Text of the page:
The h of hieraŭ doesn't sound like the usual h here, but almost like the ch of German ich or the h of British human. Is that common/correct/obligatory?
Sometimes people just kind of modificate the pronunciation of certain words. Listen to yourself speaking your own language & you will notice small fluctuations in various sounds. It's natural & not to be worried about.
If Hieraŭ was supposed to be pronounced with the German or Scottish H it would be spelled, Ĥieraŭ.
You're absolutely right on both counts. But you'll agree that this variety has to remain within bounds. Otherwise, a speaker becomes hard to understand, especially for listeners with a different linguistic background. This is true in any language, probably including Esperanto.
I very much agree.
I've heard that the two native languages which make it hardest to be understood in Esperanto are English and Norwegian. Guess what MY other language is?
I agree that natural sound drift will always occur, especially with people from diverse language backgrounds. However, the speaker should always make sure that the drift does not overlap too much with other "normal" sounds of other letters. If the overlap is too much, you are simply making the wrong sound at the end of the day (and consequently referring to another letter). Care should be taken, especially in a language like Esperanto where you have close sound pairs: e.g. s and sx, jx and gx, h and hx, etc.
In this case here the speaker is really pushing it in my opinion. He makes a sound somewhere between hx and h, but much closer to hx than to h. Since the word is hieraux and NOT hxieraux, I think this one deserves a rerecording to get it right.
I'm pretty sure it sort of has to do with anatomy of the mouth. If you try to pronounce an h with your mouth in a very articulated [i] position (English: "ee"), the distance between your tongue and your palate (the roof of your mouth) becomes so small that just by exhaling it creates turbulence, resulting in the consonant of the German "ich".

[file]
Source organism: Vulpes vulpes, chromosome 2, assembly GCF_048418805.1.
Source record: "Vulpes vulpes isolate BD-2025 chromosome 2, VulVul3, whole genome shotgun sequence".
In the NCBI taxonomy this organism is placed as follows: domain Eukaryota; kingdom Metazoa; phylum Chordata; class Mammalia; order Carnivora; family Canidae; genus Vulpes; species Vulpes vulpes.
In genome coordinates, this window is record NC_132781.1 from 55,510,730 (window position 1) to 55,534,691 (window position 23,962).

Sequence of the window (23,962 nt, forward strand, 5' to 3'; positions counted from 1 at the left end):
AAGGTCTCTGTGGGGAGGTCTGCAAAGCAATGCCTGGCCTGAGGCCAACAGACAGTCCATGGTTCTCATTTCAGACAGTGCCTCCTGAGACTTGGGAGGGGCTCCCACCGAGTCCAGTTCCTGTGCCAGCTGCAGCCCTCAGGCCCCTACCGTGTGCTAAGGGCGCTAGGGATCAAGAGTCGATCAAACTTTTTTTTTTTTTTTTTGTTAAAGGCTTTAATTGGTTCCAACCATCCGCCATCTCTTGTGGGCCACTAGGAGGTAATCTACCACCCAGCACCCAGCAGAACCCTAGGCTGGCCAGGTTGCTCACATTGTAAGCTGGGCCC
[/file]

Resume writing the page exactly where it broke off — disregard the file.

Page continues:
Or in layman's terms: it just naturally occurs for some speakers based on how high they hold their tongue when they pronounce the i. I'd say don't worry about it.
Also, this is actually a different sound from the ĥ (the voiceless velar fricative), which is pronounced with the back of the tongue at the soft palate, while the "ich" sound (the voiceless palatal fricative) is pronounced with the middle of the tongue at the hard palate.
Is it OK to place the word "cxu" elsewhere in the sentence? I was asked to go from English to Esperanto for this sentence and my first thought was to say "Hieraux, cxu vi trovis ..." Is that still grammatical?
Ĉu essentially means "whether" so: Mi ne scias ĉu ŝi trovis ĝin is a perfectly reasonable statement. What you may try doing is asking yourself if the translation makes sense. Hieraŭ ĉu vi trovis… would actually translate into: yesterday whether you found… or yesterday, did you find… which are actually a bit clumsy.
Vi trovis vian katon hieraŭ, ĉu? however …
Agreed. But I understood that Starhowler was asking about direct questions with ĉu, so didn't even consider its use as whether in my answer.
I think it is not a mistake to put an adverb or adverbial phrase of time or place before ĉu. You definitely hear this in speech, but maybe a little less in writing.
I tried to back my answer up with an official grammar reference, but cannot find any examples.
Is it common for initial H's to be as exaggerated as the speaker is making them? I'm having trouble not softening it to near silence.
That seems to be a personal thing. The point is to be understood. Read the questions and comments at the top of the page.
The way that he's pronouncing the H in hieraŭ sounds as though it should be an Ĥ.